'No warning whatsoever': Former doc's fatal rampage shocks NYC hospital

Hospital Safety Insider, July 6, 2017

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Despite troubled past, doctor passed multiple background checks before last week’s mass shooting

More than two years after quitting his job as a house physician at Bronx-Lebanon Hospital Center in New York City, Henry Bello, MD, returned Friday afternoon with a rifle hidden under his white lab coat. The disgruntled former employee used the weapon to kill one doctor and injure six other people before ending his own life.

Bello, 45, had worked for the hospital just six months until his forced resignation in 2015 amid an allegation of sexual harassment, The New York Times reported. Even so, hospital administrators said they saw no indication that Bello would come back to the facility and open fire. “There was no warning whatsoever that he would return or that he would ever take this kind of action,” Bronx-Lebanon spokesman Errol Schneer said Saturday morning, ABC News reported.

Some former colleagues received angry emails from Bello after his resignation, CBS News reported. The messages reportedly went so far as to state that Bello would come back to kill his former coworkers; however, the hospital said it had been notified of no such threats.

Despite a troubled past that included four arrests, Bello managed to pass at least three background checks, including one to legally purchase the weapon he used in Friday’s rampage. Less than two weeks before the shooting, Bello had legally purchased a semiautomatic AM-15 in Schenectady, New York, passing a federal background check and complying with the state’s strict gun control laws, the Times reported Monday.

The federal background check determines whether a given person falls into any of nine categories of people who are prohibited from owning firearms: felons, immigrants without legal permission to be in the United States, those actively using drugs, former military service members who were dishonorably discharged, people with protection orders in family disputes, and those with misdemeanor convictions for domestic violence. Bello’s misdemeanor criminal record would not have placed him in any of those nine categories.

In 2003, Bello was arrested for burglary and fare beating. In 2004, he was arrested and charged with sexual abuse and unlawful imprisonment after a woman accused him of grabbing her by her genitals on a Manhattan street, lifting her in the air, and trying to drag her away while saying something to the effect of “You’re coming with me,” the Times reported Friday. The felony sexual abuse charge was dismissed when Bello pleaded guilty to a misdemeanor and was sentenced to community service.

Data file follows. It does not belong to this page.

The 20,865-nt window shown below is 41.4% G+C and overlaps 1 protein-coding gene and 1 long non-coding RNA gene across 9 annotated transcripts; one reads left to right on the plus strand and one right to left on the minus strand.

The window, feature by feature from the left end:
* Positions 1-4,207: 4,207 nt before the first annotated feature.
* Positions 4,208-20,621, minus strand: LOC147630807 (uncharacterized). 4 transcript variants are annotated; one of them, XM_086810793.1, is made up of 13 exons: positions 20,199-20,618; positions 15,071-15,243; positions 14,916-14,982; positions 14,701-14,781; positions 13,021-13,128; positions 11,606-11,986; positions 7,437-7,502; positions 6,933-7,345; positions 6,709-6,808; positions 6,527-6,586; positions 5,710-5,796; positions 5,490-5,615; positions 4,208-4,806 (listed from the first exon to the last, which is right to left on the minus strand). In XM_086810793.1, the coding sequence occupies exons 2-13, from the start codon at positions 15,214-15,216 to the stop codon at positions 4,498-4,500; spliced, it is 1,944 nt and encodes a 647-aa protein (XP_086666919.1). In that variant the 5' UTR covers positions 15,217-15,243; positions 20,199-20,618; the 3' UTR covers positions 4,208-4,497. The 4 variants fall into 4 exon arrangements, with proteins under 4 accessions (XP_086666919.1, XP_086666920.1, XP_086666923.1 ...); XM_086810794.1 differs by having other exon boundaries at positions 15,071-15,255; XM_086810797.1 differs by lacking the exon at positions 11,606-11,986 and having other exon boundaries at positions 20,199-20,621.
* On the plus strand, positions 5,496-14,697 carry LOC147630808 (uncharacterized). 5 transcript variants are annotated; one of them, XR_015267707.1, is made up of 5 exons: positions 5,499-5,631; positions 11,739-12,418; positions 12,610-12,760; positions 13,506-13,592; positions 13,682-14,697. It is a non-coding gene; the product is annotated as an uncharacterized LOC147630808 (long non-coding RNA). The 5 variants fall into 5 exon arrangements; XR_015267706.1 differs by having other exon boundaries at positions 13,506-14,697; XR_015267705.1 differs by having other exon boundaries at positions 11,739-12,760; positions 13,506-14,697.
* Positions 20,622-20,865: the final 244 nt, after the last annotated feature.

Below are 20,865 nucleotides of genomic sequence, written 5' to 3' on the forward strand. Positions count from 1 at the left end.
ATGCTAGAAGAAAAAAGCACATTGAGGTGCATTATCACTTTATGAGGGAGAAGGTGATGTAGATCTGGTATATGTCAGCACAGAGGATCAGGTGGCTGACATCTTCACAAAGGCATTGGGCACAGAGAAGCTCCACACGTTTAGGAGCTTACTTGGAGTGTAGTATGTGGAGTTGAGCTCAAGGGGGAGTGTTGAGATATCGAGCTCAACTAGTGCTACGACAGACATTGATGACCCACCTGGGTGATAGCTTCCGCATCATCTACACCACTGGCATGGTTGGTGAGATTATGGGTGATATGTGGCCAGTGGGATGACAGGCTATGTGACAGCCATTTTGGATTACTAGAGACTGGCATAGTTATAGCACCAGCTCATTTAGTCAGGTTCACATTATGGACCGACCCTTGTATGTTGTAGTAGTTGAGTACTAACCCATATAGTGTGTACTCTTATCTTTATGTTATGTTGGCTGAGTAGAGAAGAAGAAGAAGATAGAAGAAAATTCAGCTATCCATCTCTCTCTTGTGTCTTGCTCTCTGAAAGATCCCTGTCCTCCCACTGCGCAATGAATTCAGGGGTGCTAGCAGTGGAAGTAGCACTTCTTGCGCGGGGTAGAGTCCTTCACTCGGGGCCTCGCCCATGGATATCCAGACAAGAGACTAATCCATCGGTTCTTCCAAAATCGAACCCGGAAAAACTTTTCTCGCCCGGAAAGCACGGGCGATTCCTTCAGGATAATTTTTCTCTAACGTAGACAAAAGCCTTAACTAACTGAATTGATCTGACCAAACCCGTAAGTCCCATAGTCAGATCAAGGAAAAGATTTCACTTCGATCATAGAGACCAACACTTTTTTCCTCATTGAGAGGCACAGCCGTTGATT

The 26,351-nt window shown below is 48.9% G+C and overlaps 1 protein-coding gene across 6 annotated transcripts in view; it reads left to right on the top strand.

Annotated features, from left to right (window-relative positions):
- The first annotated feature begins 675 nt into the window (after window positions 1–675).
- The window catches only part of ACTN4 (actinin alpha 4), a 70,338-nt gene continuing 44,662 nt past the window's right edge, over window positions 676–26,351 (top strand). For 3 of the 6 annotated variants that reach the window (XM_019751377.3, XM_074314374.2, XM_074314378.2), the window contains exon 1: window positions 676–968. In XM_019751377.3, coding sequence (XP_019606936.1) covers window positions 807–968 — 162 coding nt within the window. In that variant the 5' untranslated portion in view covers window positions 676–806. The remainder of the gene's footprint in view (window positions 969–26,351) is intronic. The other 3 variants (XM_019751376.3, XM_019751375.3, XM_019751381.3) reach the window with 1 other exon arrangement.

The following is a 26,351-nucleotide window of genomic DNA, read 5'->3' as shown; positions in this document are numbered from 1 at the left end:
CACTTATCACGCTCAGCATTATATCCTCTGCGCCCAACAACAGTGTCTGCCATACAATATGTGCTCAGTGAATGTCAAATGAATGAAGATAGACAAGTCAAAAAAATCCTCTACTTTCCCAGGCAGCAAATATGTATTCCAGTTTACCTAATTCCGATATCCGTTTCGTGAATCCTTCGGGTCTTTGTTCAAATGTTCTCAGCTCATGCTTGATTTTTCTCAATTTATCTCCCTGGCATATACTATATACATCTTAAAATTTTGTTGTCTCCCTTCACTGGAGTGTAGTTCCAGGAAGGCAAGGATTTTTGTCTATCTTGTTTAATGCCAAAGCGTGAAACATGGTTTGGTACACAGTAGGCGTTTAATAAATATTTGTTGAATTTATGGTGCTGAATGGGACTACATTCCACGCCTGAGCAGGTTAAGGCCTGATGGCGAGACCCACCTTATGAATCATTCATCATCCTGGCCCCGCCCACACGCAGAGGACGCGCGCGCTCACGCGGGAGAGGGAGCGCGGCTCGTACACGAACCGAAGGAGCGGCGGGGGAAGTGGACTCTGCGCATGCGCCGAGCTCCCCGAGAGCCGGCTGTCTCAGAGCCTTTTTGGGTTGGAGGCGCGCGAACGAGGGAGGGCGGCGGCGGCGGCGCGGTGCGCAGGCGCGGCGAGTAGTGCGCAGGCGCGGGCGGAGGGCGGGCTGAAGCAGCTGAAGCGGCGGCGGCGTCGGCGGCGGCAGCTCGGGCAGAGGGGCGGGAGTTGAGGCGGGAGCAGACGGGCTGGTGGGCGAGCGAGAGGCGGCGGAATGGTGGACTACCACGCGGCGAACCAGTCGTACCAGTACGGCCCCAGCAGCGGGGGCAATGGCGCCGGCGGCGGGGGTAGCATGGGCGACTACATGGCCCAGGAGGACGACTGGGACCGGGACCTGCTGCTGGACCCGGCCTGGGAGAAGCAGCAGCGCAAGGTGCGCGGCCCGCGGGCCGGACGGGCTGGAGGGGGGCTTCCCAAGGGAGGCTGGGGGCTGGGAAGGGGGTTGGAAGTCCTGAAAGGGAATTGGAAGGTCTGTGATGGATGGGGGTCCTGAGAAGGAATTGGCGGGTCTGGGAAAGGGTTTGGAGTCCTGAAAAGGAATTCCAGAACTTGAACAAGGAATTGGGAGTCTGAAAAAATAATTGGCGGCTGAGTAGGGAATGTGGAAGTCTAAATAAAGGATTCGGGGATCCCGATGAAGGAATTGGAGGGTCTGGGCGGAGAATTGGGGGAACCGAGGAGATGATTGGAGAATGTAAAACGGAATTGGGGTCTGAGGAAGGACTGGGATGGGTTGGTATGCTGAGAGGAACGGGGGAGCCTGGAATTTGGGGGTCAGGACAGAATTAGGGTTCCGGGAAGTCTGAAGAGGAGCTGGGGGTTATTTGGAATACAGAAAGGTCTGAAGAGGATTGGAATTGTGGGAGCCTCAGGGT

In 2009, Bello was arrested on a charge of unlawful surveillance after two women accused him of looking up their skirts with a mirror, NBC News reported Sunday. The case was later sealed.

The hospital was not aware of Bello’s criminal record when he was hired in 2014, despite running a background check, the Times reported.

“At that time, and as a result of a human resources and security department background check, which includes fingerprinting, there was no record of any conviction for sexual abuse,” Schneer said.

Bello’s title as a house physician meant that he could treat patients and prescribe medication only if other doctors were looking over his shoulder, Schneer noted. Bello, who had been using a limited permit to practice medicine, spent stints living at a homeless shelter, a transitional housing facility, and in a private apartment with the help of a public housing subsidy in recent years.

Bello passed another background check and was hired last September by the city government as a case worker with the Human Resources Administration to assist patients living with HIV/AIDS, NBC News reported. Bello quit coming to work in April, however, citing personal problems. He was officially fired June 21—nine days before the attack.

If your facility could use more insight on how to plan for, respond to, and recover from an active shooter event, consider signing up for HCPro’s 90-minute webinar on the topic Thursday, July 20, 2017, beginning at 1 p.m. Eastern. If a book format would work better for you and your team, take a look at The Active Shooter Response Toolkit for Healthcare Workers as well.

Editor's note: A previous version of this story incorrectly identified the weekday on which HCPro will host an active shooter webinar. It is Thursday, July 20, not Tuesday.

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